The “half-reaction” approach 8 to balancing redox reactions identifies the species that undergo oxidation and reduction (and their corresponding products) by computing the oxidation states of all elements in species. The following steps are applied to each half-reaction,

1. The elements other than oxygen and hydrogen are balanced by inspection.

2. The oxygen atoms are balanced using water molecules.

3. The hydrogen atoms are balanced using H+ ions.

4. The total charge is balanced using electrons.

The above method clearly assumes that the reaction occurs in water; this is a reasonable assumption at the first-year level. More importantly, electron transfer is the last step in the process, whereas electron transfer is the very reason for the redox reaction. This separation (of steps) between oxidation/reduction and electron transfer leads to separation between the two concepts in the minds of the students. The balancing of electrons is no longer connected to the change in oxidation state.

The principles underlying the balancing of reactions (redox or otherwise) are foundational in chemistry: mass conservation, non-transmutability of chemical particles (atoms and electrons), and transfer of electrons between oxidised and reduced species. It is therefore important that students be encouraged to engage with these concepts to address the issue of stoichiometry, since stoichiometry is at the heart of chemistry. Resorting to “inspection” 1 and abstract mathematical algorithms do little to improve students’ understanding of fundamental chemical principles; the focus needs to be on chemistry. Teaching requires implicit concepts to be made explicit. Mastery is attained when the student can make explicit concepts implicit.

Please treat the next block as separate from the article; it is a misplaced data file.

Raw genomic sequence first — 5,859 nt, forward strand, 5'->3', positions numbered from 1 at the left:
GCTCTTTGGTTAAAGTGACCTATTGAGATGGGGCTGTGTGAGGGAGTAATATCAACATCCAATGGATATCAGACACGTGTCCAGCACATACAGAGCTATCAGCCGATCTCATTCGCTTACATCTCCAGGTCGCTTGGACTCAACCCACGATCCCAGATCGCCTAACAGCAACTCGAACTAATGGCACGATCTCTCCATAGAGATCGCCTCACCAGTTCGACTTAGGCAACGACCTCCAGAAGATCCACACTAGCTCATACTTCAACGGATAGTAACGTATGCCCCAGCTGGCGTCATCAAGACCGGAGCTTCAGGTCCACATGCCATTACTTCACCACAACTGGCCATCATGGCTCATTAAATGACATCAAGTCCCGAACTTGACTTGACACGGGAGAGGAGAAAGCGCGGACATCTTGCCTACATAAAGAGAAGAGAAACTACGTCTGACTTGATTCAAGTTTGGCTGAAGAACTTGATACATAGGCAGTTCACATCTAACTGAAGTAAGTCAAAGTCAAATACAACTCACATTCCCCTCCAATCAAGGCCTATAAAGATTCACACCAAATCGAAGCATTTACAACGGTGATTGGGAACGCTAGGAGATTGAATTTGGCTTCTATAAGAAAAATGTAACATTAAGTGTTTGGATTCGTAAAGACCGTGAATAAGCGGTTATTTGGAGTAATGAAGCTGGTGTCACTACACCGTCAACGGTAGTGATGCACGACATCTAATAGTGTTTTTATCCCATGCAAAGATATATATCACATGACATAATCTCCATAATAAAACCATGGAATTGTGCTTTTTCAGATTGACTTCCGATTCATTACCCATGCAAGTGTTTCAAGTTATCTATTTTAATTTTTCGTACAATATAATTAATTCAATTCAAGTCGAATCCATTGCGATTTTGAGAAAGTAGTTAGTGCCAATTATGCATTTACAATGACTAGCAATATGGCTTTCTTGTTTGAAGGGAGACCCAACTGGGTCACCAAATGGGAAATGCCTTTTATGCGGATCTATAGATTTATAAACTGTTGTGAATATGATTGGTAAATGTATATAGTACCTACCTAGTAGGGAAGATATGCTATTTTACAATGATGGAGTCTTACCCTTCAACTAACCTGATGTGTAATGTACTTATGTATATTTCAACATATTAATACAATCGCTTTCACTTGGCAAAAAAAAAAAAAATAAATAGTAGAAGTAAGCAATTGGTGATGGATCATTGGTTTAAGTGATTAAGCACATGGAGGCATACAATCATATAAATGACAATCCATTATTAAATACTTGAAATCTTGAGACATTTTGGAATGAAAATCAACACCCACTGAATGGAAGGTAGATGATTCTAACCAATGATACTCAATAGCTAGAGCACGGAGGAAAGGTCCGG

2. Proposed Method

Redox reactions are reactions in which two or more atoms experience changes in their oxidation states. IUPAC defines the oxidation state of an atom as the “charge of this atom after ionic approximation of its heteronuclear bonds”. 9 Under this definition, all atoms in a polyelemental molecule are described as ions. The change in oxidation state is thus a change in charge on the ion in a molecule. Students are typically aware of the concept of “spectator ions” by the time redox chemistry (especially redox stoichiometry) is introduced.

In the proposed method the concept of ‘spectator ions’ is extended to sub-molecular ions (atoms assigned charges equal to their oxidation states). Molecules are therefore made of ‘ions’, in keeping with the IUPAC definition of oxidation state. It is then possible to explicitly represent a half-reaction as the gain or loss of electrons by atoms of an element. This explicitly reinforces the relationship between oxidation/reduction and electron transfer. The oxidised/reduced half-reaction is completed by adding in sufficient ‘spectator ions’ (equal numbers on both sides of the equation to ensure balance) to complete all species on both sides of the equation. The procedure can be summarised by the following steps (applied equally to oxidation and reduction half-reactions):

1. The oxidised/reduced element (left side of the equation) and the corresponding reduced/oxidised species (right side) are identified from the oxidation states. This forms the skeleton half-reaction.

2. Electrons are added to balance charge.